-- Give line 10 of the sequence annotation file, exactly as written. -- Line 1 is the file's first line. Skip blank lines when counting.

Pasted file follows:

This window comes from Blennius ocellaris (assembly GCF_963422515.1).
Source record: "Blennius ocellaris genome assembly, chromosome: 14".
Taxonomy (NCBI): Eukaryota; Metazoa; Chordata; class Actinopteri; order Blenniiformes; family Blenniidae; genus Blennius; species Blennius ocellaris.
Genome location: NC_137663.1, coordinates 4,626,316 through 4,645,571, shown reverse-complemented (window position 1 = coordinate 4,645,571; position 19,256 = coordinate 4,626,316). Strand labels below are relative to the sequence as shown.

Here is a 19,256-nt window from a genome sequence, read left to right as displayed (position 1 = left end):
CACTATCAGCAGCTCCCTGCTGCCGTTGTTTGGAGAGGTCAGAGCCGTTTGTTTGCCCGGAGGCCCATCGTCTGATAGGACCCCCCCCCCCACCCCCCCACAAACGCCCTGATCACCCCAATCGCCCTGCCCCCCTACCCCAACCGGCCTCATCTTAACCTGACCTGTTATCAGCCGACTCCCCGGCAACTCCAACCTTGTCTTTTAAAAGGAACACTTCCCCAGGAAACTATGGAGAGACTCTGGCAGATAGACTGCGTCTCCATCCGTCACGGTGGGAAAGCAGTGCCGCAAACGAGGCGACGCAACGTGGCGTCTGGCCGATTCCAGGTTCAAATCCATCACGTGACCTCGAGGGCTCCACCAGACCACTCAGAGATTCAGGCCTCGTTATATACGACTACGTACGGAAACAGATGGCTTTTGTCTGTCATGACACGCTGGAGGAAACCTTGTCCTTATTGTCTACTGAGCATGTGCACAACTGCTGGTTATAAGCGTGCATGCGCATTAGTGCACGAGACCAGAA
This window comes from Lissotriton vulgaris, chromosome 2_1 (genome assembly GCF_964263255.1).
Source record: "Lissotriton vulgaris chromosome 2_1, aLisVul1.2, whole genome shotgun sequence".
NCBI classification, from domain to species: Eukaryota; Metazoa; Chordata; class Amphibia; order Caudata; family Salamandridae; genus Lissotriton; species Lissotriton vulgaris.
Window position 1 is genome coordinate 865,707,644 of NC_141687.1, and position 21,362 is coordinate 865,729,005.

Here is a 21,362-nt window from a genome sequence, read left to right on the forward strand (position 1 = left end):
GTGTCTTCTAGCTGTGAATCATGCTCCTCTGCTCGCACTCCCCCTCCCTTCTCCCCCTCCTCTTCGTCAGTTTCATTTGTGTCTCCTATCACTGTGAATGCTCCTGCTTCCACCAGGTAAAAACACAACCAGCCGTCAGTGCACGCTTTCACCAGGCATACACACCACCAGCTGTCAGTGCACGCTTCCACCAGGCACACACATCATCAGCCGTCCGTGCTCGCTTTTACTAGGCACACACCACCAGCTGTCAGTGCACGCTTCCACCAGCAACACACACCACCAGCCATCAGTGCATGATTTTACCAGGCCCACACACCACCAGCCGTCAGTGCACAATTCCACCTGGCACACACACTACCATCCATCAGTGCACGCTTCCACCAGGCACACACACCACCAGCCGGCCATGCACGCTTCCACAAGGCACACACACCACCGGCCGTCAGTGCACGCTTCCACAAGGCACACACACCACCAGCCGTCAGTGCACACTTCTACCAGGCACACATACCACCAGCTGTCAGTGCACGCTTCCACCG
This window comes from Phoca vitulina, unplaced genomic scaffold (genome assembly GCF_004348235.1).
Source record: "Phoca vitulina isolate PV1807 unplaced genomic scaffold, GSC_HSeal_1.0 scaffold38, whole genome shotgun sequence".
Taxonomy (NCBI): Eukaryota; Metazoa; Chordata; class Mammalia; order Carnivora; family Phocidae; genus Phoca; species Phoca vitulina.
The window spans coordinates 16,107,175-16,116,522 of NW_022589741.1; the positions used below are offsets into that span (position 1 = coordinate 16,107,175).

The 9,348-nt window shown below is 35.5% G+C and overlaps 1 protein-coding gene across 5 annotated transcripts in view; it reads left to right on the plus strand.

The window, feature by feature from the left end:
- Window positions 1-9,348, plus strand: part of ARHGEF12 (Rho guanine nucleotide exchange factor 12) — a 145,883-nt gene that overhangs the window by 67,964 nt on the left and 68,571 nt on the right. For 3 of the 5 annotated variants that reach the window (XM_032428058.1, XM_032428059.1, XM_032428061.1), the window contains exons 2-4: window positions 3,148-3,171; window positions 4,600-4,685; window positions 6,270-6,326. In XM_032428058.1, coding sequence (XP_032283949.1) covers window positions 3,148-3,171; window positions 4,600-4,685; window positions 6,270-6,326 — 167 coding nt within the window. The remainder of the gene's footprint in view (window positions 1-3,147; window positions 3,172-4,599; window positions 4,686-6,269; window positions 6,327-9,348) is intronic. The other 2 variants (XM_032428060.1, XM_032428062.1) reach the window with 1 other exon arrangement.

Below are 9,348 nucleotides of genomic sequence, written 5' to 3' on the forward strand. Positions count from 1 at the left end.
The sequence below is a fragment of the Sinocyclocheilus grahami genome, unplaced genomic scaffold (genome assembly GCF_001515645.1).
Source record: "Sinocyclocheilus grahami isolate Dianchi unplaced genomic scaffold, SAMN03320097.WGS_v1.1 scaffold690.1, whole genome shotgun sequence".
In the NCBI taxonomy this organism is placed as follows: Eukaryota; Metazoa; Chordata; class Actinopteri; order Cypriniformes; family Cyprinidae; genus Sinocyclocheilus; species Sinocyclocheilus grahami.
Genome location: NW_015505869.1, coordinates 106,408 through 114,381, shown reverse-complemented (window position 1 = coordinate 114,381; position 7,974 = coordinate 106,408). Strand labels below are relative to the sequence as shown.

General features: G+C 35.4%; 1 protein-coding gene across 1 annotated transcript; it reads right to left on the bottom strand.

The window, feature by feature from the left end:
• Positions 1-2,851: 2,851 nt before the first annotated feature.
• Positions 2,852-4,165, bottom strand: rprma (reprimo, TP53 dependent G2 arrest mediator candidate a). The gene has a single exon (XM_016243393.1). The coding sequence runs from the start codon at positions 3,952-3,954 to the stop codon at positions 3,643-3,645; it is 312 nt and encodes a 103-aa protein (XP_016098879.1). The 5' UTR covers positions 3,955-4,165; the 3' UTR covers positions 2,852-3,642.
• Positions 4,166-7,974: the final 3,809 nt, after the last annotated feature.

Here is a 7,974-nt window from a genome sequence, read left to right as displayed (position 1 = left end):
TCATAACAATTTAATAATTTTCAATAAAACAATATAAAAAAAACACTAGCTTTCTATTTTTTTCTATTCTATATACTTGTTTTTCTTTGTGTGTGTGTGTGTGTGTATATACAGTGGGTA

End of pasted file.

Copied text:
Window position 1 is genome coordinate 865,707,644 of NC_141687.1, and position 21,362 is coordinate 865,729,005.